1. Kendra Manton says:

      Thank you! We feel honored to be part of the good work going on out in Harney County.

  4. Jess Wenick says:

    Esther (and TWC) is a critical, highly valued partner of the collaborative effort occurring within the Harney Basin. Her work in helping bridge any remaining cultural gaps between interest groups has been essential in moving forward with the unique land management model we have all created together with the help of the High Desert Partnership. Well done, Esther (TWC)!

    1. Kendra Manton says:

      Thank you Jess!

  5. Clay Crofton says:

    That sounds great! I would enjoy rolling up my sleeves and assisting “on the ground” in Harney County. Are there any pending volunteer opportunites? Who would have additional information?

    1. Courtney Wilson says:

      Hi Clay,

      Thank you so much for your engagement and interest in the issues on the ground in Harney County.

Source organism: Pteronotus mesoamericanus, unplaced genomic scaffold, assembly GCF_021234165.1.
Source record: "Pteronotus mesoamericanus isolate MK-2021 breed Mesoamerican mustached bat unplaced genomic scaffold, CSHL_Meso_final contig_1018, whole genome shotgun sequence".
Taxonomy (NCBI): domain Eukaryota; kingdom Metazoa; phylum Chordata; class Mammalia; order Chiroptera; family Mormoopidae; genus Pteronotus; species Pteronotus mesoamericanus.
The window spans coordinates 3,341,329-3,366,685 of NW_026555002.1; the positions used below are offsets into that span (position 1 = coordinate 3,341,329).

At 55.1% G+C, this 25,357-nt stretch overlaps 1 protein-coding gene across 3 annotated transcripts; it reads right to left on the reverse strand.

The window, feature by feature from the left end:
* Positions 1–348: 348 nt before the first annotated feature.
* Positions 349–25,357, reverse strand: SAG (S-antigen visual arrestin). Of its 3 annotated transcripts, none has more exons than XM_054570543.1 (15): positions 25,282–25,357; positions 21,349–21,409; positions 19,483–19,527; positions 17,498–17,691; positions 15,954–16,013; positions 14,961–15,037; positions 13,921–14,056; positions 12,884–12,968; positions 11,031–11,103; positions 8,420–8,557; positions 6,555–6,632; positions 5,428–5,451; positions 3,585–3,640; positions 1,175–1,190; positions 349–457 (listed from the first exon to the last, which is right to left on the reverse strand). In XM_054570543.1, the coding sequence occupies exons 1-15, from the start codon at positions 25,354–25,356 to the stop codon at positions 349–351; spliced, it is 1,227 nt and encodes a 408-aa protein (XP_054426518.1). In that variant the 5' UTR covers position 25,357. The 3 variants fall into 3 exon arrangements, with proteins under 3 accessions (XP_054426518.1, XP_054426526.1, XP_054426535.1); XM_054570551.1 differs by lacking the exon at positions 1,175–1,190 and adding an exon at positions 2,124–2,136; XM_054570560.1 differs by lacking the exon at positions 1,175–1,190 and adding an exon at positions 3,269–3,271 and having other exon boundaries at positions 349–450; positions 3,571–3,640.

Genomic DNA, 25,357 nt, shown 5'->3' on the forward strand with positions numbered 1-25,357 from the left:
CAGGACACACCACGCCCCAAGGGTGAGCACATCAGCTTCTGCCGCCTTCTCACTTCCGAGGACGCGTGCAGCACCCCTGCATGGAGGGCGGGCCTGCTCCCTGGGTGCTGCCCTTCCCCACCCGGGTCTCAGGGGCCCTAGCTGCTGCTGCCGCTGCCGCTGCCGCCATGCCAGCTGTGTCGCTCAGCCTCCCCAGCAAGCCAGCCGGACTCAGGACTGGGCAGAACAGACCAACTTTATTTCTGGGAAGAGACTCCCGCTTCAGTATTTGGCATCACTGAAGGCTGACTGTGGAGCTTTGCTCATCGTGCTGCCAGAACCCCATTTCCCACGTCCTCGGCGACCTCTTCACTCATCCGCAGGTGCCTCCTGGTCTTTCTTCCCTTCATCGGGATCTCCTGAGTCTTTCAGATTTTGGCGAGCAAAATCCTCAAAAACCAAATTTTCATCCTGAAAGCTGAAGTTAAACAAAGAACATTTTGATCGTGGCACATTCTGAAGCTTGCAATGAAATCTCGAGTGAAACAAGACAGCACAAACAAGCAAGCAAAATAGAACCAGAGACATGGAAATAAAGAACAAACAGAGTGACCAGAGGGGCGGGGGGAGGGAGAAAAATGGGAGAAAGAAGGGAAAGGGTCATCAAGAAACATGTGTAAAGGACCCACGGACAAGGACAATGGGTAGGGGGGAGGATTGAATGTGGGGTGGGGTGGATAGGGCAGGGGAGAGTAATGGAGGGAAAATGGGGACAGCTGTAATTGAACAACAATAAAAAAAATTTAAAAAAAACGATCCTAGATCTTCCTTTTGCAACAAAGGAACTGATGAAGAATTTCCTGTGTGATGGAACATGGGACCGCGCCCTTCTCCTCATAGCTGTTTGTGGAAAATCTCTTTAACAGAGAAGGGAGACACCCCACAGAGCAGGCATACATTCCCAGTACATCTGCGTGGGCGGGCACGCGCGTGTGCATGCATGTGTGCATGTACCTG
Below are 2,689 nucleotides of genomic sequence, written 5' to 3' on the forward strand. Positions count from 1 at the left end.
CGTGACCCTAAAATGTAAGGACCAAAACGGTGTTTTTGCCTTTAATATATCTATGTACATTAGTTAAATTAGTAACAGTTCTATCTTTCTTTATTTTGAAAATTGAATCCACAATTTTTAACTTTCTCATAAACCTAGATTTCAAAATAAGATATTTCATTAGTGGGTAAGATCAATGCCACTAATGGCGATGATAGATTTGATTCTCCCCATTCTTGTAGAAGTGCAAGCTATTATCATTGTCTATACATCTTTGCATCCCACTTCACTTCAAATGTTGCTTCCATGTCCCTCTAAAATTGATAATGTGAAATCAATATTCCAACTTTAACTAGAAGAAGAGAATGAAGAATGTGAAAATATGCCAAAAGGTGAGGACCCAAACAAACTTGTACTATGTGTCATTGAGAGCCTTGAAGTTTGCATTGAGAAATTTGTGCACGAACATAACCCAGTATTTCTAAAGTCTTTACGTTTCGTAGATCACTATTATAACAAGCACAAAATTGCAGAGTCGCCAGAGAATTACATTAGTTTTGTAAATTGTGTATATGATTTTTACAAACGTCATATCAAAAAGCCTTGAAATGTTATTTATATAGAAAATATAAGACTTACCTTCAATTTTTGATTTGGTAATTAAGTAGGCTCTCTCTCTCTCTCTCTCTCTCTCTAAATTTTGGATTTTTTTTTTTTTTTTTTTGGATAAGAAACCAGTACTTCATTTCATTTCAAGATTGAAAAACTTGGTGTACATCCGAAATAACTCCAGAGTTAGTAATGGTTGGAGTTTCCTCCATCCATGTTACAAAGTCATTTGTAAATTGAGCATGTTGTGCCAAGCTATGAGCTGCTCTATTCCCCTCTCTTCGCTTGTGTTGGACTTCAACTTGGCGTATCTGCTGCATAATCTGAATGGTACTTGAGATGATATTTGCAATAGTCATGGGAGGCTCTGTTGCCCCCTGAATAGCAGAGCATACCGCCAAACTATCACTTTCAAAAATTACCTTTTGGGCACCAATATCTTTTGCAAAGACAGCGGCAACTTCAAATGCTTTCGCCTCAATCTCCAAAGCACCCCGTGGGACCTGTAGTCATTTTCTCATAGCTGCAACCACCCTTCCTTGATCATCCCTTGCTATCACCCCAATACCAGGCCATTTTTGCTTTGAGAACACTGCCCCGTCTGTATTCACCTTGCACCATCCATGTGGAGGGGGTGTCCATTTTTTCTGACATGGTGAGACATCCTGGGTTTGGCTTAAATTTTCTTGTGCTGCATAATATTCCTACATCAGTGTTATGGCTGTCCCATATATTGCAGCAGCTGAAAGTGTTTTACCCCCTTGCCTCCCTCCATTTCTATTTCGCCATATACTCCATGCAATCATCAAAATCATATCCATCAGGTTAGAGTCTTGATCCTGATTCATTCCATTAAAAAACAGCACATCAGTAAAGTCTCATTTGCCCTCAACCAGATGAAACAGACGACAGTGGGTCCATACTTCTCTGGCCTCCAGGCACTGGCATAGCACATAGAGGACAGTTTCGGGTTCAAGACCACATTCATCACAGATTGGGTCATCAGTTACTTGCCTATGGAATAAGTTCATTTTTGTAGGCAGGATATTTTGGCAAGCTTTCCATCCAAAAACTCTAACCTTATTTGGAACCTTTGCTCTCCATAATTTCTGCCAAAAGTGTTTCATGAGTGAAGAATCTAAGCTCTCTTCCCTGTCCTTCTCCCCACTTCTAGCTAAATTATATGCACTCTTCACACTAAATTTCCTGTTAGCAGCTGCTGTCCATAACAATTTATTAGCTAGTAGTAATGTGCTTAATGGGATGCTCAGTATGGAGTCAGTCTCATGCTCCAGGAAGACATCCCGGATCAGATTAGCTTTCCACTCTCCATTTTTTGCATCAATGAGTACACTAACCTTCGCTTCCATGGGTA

At the current moment, since the refuge is still under occupation, it is unsafe and there is no on the ground work for volunteers. The folks who you would want to get in touch with are from the ONDA, or the Oregon Natural Desert Association, or Oregon Wild. They have been the groups organizing when there are opportunities to get involved. It is likely that they have off-site volunteer opportunities for you until things cool off at the refuge. Good luck finding some great work to do to help out in Harney County! Let us know if you have any other questions.

  6. Richard Weinhold says:

    Thanks for your upbeat news on Harney County and wildlife. It is obvious that a great deal of care has gone into the long process leading to the agreement and grant. It is hoped that the participation of local landowners and organizations are examples of why the Bundy Boys and their friends did not receive the open-armed welcome they hoped for in their recent insurrection and takeover of the Malheur Refuge.

    Unfortunately the announcement was actually too low key (the occupation was not even mentioned!). Even the people commenting have avoided the elephant in the room.